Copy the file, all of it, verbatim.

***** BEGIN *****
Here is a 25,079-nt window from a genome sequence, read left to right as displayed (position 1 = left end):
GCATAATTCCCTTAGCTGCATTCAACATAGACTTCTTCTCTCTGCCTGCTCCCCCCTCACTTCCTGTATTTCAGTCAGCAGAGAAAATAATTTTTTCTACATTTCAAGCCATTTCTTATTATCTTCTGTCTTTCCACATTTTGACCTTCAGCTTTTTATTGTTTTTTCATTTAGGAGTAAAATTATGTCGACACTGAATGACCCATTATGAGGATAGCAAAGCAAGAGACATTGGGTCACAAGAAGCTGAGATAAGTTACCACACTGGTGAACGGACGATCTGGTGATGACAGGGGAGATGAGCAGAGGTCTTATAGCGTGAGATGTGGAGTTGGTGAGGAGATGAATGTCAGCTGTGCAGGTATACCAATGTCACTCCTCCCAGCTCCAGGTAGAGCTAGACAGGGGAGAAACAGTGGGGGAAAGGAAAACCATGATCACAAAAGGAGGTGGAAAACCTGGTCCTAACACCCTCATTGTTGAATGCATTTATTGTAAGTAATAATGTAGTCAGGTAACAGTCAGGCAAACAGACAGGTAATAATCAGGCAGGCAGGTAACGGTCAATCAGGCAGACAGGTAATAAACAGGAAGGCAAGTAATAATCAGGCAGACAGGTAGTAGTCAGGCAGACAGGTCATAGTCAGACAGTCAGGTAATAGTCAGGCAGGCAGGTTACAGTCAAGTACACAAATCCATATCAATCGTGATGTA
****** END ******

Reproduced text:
Here is a 25,079-nt window from a genome sequence, read left to right as displayed (position 1 = left end):
GCATAATTCCCTTAGCTGCATTCAACATAGACTTCTTCTCTCTGCCTGCTCCCCCCTCACTTCCTGTATTTCAGTCAGCAGAGAAAATAATTTTTTCTACATTTCAAGCCATTTCTTATTATCTTCTGTCTTTCCACATTTTGACCTTCAGCTTTTTATTGTTTTTTCATTTAGGAGTAAAATTATGTCGACACTGAATGACCCATTATGAGGATAGCAAAGCAAGAGACATTGGGTCACAAGAAGCTGAGATAAGTTACCACACTGGTGAACGGACGATCTGGTGATGACAGGGGAGATGAGCAGAGGTCTTATAGCGTGAGATGTGGAGTTGGTGAGGAGATGAATGTCAGCTGTGCAGGTATACCAATGTCACTCCTCCCAGCTCCAGGTAGAGCTAGACAGGGGAGAAACAGTGGGGGAAAGGAAAACCATGATCACAAAAGGAGGTGGAAAACCTGGTCCTAACACCCTCATTGTTGAATGCATTTATTGTAAGTAATAATGTAGTCAGGTAACAGTCAGGCAAACAGACAGGTAATAATCAGGCAGGCAGGTAACGGTCAATCAGGCAGACAGGTAATAAACAGGAAGGCAAGTAATAATCAGGCAGACAGGTAGTAGTCAGGCAGACAGGTCATAGTCAGACAGTCAGGTAATAGTCAGGCAGGCAGGTTACAGTCAAGTACACAAATCCATATCAATCGTGATGTA